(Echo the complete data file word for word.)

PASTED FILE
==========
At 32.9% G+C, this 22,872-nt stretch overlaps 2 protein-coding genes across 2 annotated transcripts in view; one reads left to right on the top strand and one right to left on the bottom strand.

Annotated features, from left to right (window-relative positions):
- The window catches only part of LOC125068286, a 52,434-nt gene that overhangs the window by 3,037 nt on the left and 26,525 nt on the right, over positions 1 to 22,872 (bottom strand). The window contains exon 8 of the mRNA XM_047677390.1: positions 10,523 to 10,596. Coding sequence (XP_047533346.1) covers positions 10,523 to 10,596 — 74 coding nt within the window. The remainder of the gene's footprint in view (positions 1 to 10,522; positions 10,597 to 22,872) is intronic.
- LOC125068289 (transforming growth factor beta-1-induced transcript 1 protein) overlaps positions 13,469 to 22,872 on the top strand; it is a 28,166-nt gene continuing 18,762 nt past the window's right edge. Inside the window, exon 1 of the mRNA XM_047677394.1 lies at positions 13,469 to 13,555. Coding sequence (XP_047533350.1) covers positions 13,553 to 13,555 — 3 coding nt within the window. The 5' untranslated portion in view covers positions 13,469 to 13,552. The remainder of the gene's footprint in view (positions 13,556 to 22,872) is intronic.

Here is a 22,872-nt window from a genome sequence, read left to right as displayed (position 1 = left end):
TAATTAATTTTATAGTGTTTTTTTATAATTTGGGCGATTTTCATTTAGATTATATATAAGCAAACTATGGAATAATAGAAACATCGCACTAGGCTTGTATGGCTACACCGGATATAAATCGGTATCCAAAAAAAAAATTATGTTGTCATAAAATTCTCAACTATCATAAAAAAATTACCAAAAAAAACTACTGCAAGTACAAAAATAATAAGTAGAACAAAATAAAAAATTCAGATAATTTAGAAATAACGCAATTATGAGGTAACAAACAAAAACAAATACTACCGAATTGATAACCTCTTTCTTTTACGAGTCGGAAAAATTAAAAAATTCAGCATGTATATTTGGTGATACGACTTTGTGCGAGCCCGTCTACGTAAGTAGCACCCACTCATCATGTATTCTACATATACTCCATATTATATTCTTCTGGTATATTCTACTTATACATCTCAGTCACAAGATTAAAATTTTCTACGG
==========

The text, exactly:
At 32.9% G+C, this 22,872-nt stretch overlaps 2 protein-coding genes across 2 annotated transcripts in view; one reads left to right on the top strand and one right to left on the bottom strand.

Annotated features, from left to right (window-relative positions):
- The window catches only part of LOC125068286, a 52,434-nt gene that overhangs the window by 3,037 nt on the left and 26,525 nt on the right, over positions 1 to 22,872 (bottom strand). The window contains exon 8 of the mRNA XM_047677390.1: positions 10,523 to 10,596. Coding sequence (XP_047533346.1) covers positions 10,523 to 10,596 — 74 coding nt within the window. The remainder of the gene's footprint in view (positions 1 to 10,522; positions 10,597 to 22,872) is intronic.
- LOC125068289 (transforming growth factor beta-1-induced transcript 1 protein) overlaps positions 13,469 to 22,872 on the top strand; it is a 28,166-nt gene continuing 18,762 nt past the window's right edge. Inside the window, exon 1 of the mRNA XM_047677394.1 lies at positions 13,469 to 13,555. Coding sequence (XP_047533350.1) covers positions 13,553 to 13,555 — 3 coding nt within the window. The 5' untranslated portion in view covers positions 13,469 to 13,552. The remainder of the gene's footprint in view (positions 13,556 to 22,872) is intronic.

Here is a 22,872-nt window from a genome sequence, read left to right as displayed (position 1 = left end):
TAATTAATTTTATAGTGTTTTTTTATAATTTGGGCGATTTTCATTTAGATTATATATAAGCAAACTATGGAATAATAGAAACATCGCACTAGGCTTGTATGGCTACACCGGATATAAATCGGTATCCAAAAAAAAAATTATGTTGTCATAAAATTCTCAACTATCATAAAAAAATTACCAAAAAAAACTACTGCAAGTACAAAAATAATAAGTAGAACAAAATAAAAAATTCAGATAATTTAGAAATAACGCAATTATGAGGTAACAAACAAAAACAAATACTACCGAATTGATAACCTCTTTCTTTTACGAGTCGGAAAAATTAAAAAATTCAGCATGTATATTTGGTGATACGACTTTGTGCGAGCCCGTCTACGTAAGTAGCACCCACTCATCATGTATTCTACATATACTCCATATTATATTCTTCTGGTATATTCTACTTATACATCTCAGTCACAAGATTAAAATTTTCTACGG